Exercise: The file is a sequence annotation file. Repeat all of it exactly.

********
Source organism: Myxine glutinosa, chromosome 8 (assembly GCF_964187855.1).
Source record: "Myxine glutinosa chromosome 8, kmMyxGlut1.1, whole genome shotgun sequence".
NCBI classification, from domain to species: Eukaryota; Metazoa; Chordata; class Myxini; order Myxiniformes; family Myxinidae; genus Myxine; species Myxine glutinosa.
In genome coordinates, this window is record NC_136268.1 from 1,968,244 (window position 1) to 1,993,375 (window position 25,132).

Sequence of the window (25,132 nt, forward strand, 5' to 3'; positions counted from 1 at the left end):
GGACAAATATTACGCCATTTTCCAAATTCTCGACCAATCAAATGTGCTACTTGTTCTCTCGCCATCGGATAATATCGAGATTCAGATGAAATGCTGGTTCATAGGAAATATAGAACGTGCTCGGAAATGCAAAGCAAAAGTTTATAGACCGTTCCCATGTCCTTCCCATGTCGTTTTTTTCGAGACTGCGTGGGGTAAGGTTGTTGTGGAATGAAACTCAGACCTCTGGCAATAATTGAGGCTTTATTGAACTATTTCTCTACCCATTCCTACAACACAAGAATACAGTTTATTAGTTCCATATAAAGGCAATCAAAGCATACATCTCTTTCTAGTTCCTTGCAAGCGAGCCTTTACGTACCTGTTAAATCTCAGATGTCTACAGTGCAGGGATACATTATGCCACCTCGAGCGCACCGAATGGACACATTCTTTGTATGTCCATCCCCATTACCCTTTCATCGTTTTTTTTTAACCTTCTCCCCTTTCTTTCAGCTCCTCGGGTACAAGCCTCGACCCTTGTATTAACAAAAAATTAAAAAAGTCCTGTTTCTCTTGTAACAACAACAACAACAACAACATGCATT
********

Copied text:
Source organism: Myxine glutinosa, chromosome 8 (assembly GCF_964187855.1).
Source record: "Myxine glutinosa chromosome 8, kmMyxGlut1.1, whole genome shotgun sequence".
NCBI classification, from domain to species: Eukaryota; Metazoa; Chordata; class Myxini; order Myxiniformes; family Myxinidae; genus Myxine; species Myxine glutinosa.
In genome coordinates, this window is record NC_136268.1 from 1,968,244 (window position 1) to 1,993,375 (window position 25,132).

Sequence of the window (25,132 nt, forward strand, 5' to 3'; positions counted from 1 at the left end):
GGACAAATATTACGCCATTTTCCAAATTCTCGACCAATCAAATGTGCTACTTGTTCTCTCGCCATCGGATAATATCGAGATTCAGATGAAATGCTGGTTCATAGGAAATATAGAACGTGCTCGGAAATGCAAAGCAAAAGTTTATAGACCGTTCCCATGTCCTTCCCATGTCGTTTTTTTCGAGACTGCGTGGGGTAAGGTTGTTGTGGAATGAAACTCAGACCTCTGGCAATAATTGAGGCTTTATTGAACTATTTCTCTACCCATTCCTACAACACAAGAATACAGTTTATTAGTTCCATATAAAGGCAATCAAAGCATACATCTCTTTCTAGTTCCTTGCAAGCGAGCCTTTACGTACCTGTTAAATCTCAGATGTCTACAGTGCAGGGATACATTATGCCACCTCGAGCGCACCGAATGGACACATTCTTTGTATGTCCATCCCCATTACCCTTTCATCGTTTTTTTTTAACCTTCTCCCCTTTCTTTCAGCTCCTCGGGTACAAGCCTCGACCCTTGTATTAACAAAAAATTAAAAAAGTCCTGTTTCTCTTGTAACAACAACAACAACAACAACATGCATT